|4 days ago||2 days ago|
|zlib License||GNU General Public License v3.0 or later|
Stars - the number of stars that a project has on GitHub. Growth - month over month growth in stars.
Activity is a relative number indicating how actively a project is being developed. Recent commits have higher weight than older ones.
For example, an activity of 9.0 indicates that a project is amongst the top 10% of the most actively developed projects that we are tracking.
Ask HN: What is the best source to learn Docker in 2023?
8 projects | news.ycombinator.com | 29 Jan 2023
I'd say that going from Docker Compose to Docker Swarm is the first logical step, because it's included in a Docker install and also uses the same Compose format (with more parameters, such as deployment constraints, like which node hostname or tag you want a certain container to be scheduled on): https://docs.docker.com/compose/compose-file/compose-file-v3... That said, you won't see lots of Docker Swarm professionally anymore - it's just the way the job market is, despite it being completely sufficient for many smaller projects out there, I'm running it in prod successfully so far and it's great.
Another reasonably lightweight alternative would be Hashicorp Nomad, because it's free, simple to deploy and their HCL format isn't too bad either, as long as you keep things simple, in addition to them supporting more than just container workloads: https://www.hashicorp.com/products/nomad That said, if you don't buy into HashiStack too much, then there won't be too much benefit from learning HCL and translating the contents of various example docker-compose.yml files that you see in a variety of repos out there, although their other tools are nice - for example, Consul (a service mesh). This is a nice but also a bit niche option.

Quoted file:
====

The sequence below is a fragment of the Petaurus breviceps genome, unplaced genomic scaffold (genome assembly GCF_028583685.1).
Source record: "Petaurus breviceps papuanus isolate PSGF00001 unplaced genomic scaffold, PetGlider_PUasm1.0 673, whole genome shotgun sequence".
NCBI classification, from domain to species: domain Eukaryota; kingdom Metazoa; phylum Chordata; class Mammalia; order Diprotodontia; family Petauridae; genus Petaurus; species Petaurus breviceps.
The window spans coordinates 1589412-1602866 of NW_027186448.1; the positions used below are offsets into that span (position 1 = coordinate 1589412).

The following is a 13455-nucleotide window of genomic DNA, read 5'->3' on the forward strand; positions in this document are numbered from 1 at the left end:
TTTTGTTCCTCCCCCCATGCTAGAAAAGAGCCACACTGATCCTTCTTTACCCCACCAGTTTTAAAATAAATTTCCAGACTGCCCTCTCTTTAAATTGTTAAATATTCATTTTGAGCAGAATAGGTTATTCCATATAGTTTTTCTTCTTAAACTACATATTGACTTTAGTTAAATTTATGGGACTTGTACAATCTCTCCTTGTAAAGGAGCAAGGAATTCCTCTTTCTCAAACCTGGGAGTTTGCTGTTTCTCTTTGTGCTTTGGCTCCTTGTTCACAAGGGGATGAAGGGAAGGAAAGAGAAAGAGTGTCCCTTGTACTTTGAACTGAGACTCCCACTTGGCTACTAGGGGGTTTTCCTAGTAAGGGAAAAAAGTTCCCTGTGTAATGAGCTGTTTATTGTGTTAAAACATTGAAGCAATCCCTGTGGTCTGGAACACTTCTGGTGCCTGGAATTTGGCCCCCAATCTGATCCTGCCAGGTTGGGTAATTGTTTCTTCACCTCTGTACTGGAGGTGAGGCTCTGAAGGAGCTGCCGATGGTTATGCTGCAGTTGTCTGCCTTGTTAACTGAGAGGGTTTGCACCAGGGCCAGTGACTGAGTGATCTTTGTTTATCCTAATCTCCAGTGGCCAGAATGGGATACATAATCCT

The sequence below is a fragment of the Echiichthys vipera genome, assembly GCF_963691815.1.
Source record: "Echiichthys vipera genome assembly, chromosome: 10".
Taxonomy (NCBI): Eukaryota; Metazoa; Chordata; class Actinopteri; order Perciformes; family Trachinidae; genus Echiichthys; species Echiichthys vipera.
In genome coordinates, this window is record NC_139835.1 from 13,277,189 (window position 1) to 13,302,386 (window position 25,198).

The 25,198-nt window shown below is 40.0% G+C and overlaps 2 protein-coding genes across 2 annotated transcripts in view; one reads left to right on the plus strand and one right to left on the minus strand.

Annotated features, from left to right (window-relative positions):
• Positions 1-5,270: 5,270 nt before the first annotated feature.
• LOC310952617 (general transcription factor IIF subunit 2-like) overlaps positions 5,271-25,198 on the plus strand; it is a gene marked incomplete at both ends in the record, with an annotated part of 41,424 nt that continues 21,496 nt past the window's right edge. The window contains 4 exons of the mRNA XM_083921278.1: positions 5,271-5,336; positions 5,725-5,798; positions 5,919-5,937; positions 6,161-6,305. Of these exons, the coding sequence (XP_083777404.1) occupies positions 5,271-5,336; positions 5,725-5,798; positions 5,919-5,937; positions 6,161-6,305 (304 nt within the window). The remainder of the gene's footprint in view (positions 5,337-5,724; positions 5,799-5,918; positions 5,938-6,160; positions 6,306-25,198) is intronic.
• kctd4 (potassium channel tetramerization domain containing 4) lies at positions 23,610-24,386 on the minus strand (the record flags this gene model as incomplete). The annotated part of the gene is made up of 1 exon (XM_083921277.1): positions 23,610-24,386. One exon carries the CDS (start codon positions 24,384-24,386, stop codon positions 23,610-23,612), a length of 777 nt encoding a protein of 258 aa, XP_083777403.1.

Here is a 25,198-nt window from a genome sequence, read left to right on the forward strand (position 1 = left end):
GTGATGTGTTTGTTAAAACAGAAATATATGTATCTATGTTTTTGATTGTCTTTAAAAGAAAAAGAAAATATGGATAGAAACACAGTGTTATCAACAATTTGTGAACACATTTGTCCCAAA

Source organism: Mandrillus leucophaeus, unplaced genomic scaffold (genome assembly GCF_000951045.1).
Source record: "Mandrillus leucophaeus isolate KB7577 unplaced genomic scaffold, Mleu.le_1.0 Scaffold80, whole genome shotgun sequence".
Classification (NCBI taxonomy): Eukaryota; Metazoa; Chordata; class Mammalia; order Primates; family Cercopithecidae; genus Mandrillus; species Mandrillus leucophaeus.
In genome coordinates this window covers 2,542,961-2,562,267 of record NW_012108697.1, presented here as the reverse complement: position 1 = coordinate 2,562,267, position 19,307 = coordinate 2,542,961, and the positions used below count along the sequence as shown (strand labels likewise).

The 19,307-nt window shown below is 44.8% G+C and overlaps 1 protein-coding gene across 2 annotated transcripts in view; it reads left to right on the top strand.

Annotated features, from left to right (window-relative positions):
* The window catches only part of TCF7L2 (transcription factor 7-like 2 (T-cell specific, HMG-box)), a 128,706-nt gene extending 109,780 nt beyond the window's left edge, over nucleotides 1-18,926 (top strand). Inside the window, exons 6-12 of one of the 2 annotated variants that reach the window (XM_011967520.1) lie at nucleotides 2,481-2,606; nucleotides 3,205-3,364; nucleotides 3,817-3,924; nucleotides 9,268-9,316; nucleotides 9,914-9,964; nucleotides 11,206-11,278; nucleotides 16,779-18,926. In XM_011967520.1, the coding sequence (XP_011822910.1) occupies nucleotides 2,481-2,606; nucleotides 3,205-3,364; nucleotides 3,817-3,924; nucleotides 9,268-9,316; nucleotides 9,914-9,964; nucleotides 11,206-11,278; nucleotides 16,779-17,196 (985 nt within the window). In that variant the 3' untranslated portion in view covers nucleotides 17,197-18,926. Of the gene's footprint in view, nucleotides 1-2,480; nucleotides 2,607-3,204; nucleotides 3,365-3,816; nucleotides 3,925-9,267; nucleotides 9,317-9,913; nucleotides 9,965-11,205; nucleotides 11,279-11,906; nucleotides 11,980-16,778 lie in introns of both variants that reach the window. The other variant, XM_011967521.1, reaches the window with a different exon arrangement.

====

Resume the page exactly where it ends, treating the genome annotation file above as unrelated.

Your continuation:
Lastly, there is Kubernetes. It's complicated, even more so when you get into solutions like Istio, typically eats up lots of resources, can be difficult to manage and debug, but does pretty much anything that you might need, as long as you have either enough people to administer it, or a wallet that's thick enough for you to pay one of the cloud vendors to do it for you. Personally, I'd look into the lightweight clusters at first, like k0s, MicroK8s, or perhaps the K3s project in particular: https://k3s.io/
I'd also suggest that if you get this far, don't be afraid to look into options for dashboards and web based UIs to make exploring things easier:
- for Docker Swarm and Kubernetes there is Portainer: https://www.portainer.io/
Is there a good example of an open source non-trivial (DB connection, authentication, authorization, data validation, tests, etc...) Go API?
14 projects | reddit.com/r/golang | 25 Jan 2023
What are your top self hosted services that you are very satisfied with ?
71 projects | reddit.com/r/selfhosted | 17 Jan 2023
Portainer - Makes managing my homelab, gateway and (Pi0) DNS server extremely easy and fun. Traefik - Great companion for the above. For those who don't know for some reason - a simple, yet extremely powerful reverse proxy. Docker - Should be obvious, but I would feel bad if I didn't give it a shoutout. If you haven't heard of it - go and learn, please, it'll make your life beautiful.
Homepage for 2023
14 projects | reddit.com/r/homedash | 16 Jan 2023
Portainer - Web UI for managing Docker Containers
Docker 2.0 went from $11M to $135M in 2 years
7 projects | news.ycombinator.com | 13 Jan 2023